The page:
MTPR

Arts & Culture

Author interviews, food, natural history, poetry, and more from "The Write Question", "The Food Guys", "Field Notes", "Home Ground Radio", "Front Row Center", and "Reflections West".

Field Notes: Winter Clouds

Feb 25, 2018
Winter clouds
(PD)

At no other time is the parting of clouds felt more powerfully than outdoors, at the height of winter.

On this particular day, the clouds break intermittently and when they do, motion ensues. The peeps and chatters of birds start, and you can see them dart and cling through a white and shifting world. The snow itself starts to awaken and come alive - melty, unstable layers slide down the steeples of trees.

Can Do: Montana Entrepreneurs Stick Together

Feb 23, 2018

“One of the really great things about Montana entrepreneurs is, because it is a small community, there is this feeling of, ‘We are all in it together.’ So, I’ve found that in Montana it’s more accepted to say stuff like, ‘I totally screwed that up’ or, ‘God I hope my business makes it.’ Having the ability to talk like that and be so transparent is really powerful,” says Stefanie Sample, a Montana entrepreneur and neuroscience-based leadership coach, and this week's guest on "Can Do."

Between 1864 and 1889, the buffalo were exterminated, the Indian wars ended, tribal nations were confined to reservations, cattle and sheep by the tens of thousands grazed the open range, Butte exploded into a city with electricity and millionaires, and multiple railroads connected Montana to the world. “Montana 1889” tells the many stories of this overwhelming transformation by entering into the lives, emotions, and decisions of Indians, miners, cowboys, women, and entrepreneurs who were cooperating and competing in the new state.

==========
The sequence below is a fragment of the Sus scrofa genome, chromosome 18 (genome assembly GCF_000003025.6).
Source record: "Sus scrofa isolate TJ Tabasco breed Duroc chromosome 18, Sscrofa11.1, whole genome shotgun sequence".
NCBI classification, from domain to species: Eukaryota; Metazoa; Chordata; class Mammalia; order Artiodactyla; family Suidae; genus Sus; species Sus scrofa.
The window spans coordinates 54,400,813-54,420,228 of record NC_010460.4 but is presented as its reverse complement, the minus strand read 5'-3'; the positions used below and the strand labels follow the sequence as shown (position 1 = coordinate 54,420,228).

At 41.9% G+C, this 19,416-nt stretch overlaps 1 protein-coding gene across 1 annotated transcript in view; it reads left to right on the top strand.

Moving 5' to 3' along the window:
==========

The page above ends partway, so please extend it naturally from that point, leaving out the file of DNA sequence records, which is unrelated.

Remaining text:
We are excited to offer an exclusive extended interview with Ken Egan about his book Montana 1889 via our podcast and web streaming.  

About the Book: 

An irreverent, twisty, time travel comedy!

What if you could make a change to history that would eliminate the Spanish Inquisition, American slavery, World War II, global warming, and an egomaniacal US president who thought he was smart enough to drop nuclear bombs here and there without negative consequences? What if that change also made the United States and 5 billion people poof from existence? Would you do it?

Why No Two Snowflakes Look Alike

Feb 19, 2018
(PD)

You know the old saying “no two snowflakes are alike”? Well, there may be more truth to that than you think. I am from Hillsboro, Oregon, where the snow falls in wet, indistinguishable clumps. When I moved to Montana, I immediately noticed a difference.

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